The bubble bursting and foreclosures coming? | What are we seeing now?

June 28, 2022

The bubble bursting and foreclosures coming? | What are we seeing now?

“It’s the bubbliest of markets.” I thought that was a great title.

Some people are still saying this about the housing market—very bubbly. But, we are also seeing other people finally saying that there is no crash and that it will not happen as of right now. It is refreshing to see some common sense based on actual data.

Now, I’m not saying that the market isn’t going to come down a little in some places because real estate is regional. However, a housing crash is unlikely to happen as long as interest rates remain where they are.

In fact, based on some data, even with the interest rates being as high as they are, we’re still seeing prices go up in some areas, and people still buy those homes at that price.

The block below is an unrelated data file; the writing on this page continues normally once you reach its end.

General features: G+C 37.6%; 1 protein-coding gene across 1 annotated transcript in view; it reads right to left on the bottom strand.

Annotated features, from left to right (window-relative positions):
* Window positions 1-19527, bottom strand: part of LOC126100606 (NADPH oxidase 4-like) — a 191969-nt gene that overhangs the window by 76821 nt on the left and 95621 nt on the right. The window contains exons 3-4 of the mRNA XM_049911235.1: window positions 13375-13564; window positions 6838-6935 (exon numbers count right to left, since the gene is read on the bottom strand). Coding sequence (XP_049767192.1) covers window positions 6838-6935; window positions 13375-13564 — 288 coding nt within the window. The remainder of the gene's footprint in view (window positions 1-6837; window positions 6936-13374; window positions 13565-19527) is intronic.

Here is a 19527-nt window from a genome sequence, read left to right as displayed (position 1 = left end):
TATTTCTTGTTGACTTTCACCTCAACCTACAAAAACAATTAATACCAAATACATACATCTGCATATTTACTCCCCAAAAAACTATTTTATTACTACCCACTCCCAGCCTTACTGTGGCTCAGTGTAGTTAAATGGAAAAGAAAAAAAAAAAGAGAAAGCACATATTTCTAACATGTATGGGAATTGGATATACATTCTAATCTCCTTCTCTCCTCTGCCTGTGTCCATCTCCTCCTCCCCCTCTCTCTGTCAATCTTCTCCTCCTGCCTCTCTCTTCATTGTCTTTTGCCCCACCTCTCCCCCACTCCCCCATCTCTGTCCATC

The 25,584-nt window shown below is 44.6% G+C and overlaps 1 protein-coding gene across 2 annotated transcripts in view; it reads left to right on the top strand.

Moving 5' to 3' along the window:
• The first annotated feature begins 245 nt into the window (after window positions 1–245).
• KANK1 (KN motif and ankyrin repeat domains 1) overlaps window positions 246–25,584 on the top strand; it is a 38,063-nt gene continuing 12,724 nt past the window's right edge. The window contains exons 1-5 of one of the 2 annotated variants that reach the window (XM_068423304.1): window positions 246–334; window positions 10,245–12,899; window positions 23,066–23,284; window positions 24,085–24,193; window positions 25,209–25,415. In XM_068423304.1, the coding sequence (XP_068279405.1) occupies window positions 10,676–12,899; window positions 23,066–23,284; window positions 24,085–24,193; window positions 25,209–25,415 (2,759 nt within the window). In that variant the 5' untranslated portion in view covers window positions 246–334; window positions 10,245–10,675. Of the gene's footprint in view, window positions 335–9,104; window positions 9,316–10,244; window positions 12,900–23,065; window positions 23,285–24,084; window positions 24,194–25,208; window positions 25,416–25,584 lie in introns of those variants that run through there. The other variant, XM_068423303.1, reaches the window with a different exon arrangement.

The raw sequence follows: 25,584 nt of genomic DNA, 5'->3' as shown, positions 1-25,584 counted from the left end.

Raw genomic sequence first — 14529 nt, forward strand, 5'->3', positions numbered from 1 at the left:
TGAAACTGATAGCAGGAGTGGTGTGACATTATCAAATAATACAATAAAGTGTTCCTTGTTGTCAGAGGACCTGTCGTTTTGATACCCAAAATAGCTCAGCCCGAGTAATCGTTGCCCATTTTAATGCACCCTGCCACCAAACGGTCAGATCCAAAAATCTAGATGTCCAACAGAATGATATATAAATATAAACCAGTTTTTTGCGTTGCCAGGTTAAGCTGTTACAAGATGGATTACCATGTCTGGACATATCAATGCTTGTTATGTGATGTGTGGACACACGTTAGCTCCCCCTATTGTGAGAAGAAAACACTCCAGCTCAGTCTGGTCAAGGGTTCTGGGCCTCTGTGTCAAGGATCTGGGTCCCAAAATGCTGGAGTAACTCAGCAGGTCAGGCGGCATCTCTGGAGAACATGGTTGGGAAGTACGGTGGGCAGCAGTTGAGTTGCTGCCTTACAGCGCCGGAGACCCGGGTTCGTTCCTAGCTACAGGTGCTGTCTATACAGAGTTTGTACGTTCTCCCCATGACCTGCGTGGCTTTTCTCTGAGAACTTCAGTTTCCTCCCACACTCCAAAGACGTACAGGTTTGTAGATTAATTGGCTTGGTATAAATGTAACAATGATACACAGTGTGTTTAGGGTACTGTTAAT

The other crazy part of this is that the rental prices are so high.

Rental Prices Soaring

The NY Times wrote a piece about homeowners starting to rent again. According to the article, “As a general rule, it’s a bad idea to try to time a market, and housing is no exception.”

That’s what a lot of these people mentioned in the article are trying to do. They think that home prices are going to go down and that it is a good idea to jump out of the market and rent instead.

The only challenge when doing that is when you fail to consider that rents might go insanely high, like in Miami. The rental prices there increased by about 41%, and indicators show they might go up higher still.